kenning

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English[edit]

Pronunciation[edit]

Etymology 1[edit]

From Middle English, derivative of Middle English kennen (to know, perceive). Compare Danish kjending (acquaintance). More at ken.

Noun[edit]

kenning (plural kennings)

  1. (obsolete) Sight; view; a distant view at sea.
  2. (obsolete) Range or extent of vision, especially at sea; (by extension) a marine measure of approximately twenty miles.
  3. As little as one can recognise or discriminate; a small portion; a little.
    put in a kenning of salt

Verb[edit]

kenning

  1. Present participle of ken.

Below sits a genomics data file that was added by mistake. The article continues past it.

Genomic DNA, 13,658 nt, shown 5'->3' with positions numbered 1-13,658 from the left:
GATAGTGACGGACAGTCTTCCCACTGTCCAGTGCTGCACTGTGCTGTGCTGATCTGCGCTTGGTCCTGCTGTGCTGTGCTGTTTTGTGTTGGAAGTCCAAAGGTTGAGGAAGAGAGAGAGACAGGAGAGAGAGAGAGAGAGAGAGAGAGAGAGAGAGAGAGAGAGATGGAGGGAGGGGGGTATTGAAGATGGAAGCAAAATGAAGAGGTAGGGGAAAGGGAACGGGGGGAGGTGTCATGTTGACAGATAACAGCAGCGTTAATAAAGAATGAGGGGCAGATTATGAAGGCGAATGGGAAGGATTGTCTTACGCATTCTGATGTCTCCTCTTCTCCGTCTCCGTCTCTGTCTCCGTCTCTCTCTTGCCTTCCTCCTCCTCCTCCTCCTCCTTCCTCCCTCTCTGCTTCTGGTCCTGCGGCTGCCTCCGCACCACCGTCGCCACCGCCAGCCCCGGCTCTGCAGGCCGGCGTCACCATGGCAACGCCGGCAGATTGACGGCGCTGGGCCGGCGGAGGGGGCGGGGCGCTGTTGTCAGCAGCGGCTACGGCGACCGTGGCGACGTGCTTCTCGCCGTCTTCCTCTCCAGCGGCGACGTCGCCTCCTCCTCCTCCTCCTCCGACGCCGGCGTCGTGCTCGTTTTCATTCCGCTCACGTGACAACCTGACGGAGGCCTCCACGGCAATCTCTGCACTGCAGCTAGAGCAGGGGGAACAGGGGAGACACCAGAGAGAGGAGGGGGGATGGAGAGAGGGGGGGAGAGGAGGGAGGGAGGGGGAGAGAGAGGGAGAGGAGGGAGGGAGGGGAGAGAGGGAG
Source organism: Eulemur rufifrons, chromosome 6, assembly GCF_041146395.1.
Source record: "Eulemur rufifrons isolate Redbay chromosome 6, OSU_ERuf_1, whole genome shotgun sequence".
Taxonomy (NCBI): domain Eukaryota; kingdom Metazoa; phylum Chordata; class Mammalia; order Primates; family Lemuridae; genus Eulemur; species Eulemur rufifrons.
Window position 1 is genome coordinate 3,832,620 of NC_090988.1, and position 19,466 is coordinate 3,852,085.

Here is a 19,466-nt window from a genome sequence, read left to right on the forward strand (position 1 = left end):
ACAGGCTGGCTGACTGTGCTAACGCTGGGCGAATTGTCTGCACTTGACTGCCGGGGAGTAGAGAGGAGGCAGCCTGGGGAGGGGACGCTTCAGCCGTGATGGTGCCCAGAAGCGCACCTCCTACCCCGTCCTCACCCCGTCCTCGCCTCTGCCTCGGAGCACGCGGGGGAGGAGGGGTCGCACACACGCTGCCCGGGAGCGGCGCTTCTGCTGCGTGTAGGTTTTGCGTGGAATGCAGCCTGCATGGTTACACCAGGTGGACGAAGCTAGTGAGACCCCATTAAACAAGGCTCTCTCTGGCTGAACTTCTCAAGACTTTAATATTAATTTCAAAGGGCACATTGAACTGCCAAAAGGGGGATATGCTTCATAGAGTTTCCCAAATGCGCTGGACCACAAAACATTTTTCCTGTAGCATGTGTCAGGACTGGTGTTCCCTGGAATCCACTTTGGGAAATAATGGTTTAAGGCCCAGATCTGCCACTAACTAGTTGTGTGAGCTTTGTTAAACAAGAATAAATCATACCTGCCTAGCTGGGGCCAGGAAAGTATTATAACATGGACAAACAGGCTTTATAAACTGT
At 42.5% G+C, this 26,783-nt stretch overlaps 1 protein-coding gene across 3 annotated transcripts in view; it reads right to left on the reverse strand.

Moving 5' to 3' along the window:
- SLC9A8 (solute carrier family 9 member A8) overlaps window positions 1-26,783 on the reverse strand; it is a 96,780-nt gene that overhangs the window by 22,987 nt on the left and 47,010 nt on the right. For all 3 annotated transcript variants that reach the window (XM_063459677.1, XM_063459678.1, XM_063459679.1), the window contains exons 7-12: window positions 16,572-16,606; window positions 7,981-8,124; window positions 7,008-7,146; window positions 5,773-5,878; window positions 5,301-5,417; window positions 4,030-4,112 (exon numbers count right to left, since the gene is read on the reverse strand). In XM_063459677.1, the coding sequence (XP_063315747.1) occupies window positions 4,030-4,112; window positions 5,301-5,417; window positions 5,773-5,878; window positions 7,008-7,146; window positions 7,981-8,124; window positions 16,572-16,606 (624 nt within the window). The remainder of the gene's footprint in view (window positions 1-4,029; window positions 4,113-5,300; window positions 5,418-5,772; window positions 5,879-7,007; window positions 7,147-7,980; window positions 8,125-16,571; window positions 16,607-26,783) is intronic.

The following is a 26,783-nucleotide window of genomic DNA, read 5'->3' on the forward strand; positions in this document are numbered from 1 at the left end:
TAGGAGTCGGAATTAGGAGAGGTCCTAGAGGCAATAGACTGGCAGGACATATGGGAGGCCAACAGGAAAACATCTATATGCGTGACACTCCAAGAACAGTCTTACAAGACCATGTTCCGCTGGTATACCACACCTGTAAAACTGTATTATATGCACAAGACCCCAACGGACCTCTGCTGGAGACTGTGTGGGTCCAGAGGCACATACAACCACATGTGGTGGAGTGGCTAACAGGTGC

Etymology 2[edit]

From ken (to beget, bring forth).

Noun[edit]

kenning (plural kennings)

  1. The tread of an egg; cicatricula.

Etymology 3[edit]

From Old Norse, from kenna (know, perceive), from Proto-Germanic *kannijaną, causative of *kunnaną (to know how). Compare can, ken, keen.

Noun[edit]

Wikipedia has an article on:

Wikipedia

kenning (plural kennings)

  1. A metaphorical phrase used in Germanic poetry (especially Old English or Old Norse) whereby a simple thing is described in an allusive way, such as ‘whale road’ for ‘sea’, or ‘enemy of the mast’ for ‘wind’.
Translations[edit]

Icelandic[edit]

Icelandic Wikipedia has an article on:

Wikipedia is

Noun[edit]

kenning f (genitive singular kenningar, nominative plural kenningar)

  1. a theory
  2. a religious doctrine, teaching
  3. a lesson
  4. (poetry) a kenning; (a circumlocution used instead of an ordinary noun in Old Norse, Old English and later Icelandic poetry)

Derived terms[edit]